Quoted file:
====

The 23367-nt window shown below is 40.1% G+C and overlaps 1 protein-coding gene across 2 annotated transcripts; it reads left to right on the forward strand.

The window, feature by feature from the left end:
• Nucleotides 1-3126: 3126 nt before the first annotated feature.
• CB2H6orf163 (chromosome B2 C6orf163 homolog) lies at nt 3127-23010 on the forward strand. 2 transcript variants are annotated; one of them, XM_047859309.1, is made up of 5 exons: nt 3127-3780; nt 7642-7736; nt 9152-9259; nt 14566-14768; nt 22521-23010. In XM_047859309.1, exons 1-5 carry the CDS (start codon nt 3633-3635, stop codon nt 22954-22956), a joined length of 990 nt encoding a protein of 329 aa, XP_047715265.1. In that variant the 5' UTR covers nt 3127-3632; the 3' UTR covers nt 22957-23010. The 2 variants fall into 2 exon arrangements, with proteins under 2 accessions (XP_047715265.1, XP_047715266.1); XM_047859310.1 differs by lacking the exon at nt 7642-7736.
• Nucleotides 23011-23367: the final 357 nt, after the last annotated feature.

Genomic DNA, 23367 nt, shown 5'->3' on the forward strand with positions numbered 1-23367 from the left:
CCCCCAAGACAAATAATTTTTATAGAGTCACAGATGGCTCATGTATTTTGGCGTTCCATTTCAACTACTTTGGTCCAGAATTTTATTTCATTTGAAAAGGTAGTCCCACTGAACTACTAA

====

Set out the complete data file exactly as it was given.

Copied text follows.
The 23367-nt window shown below is 40.1% G+C and overlaps 1 protein-coding gene across 2 annotated transcripts; it reads left to right on the forward strand.

The window, feature by feature from the left end:
• Nucleotides 1-3126: 3126 nt before the first annotated feature.
• CB2H6orf163 (chromosome B2 C6orf163 homolog) lies at nt 3127-23010 on the forward strand. 2 transcript variants are annotated; one of them, XM_047859309.1, is made up of 5 exons: nt 3127-3780; nt 7642-7736; nt 9152-9259; nt 14566-14768; nt 22521-23010. In XM_047859309.1, exons 1-5 carry the CDS (start codon nt 3633-3635, stop codon nt 22954-22956), a joined length of 990 nt encoding a protein of 329 aa, XP_047715265.1. In that variant the 5' UTR covers nt 3127-3632; the 3' UTR covers nt 22957-23010. The 2 variants fall into 2 exon arrangements, with proteins under 2 accessions (XP_047715265.1, XP_047715266.1); XM_047859310.1 differs by lacking the exon at nt 7642-7736.
• Nucleotides 23011-23367: the final 357 nt, after the last annotated feature.

Genomic DNA, 23367 nt, shown 5'->3' on the forward strand with positions numbered 1-23367 from the left:
CCCCCAAGACAAATAATTTTTATAGAGTCACAGATGGCTCATGTATTTTGGCGTTCCATTTCAACTACTTTGGTCCAGAATTTTATTTCATTTGAAAAGGTAGTCCCACTGAACTACTAA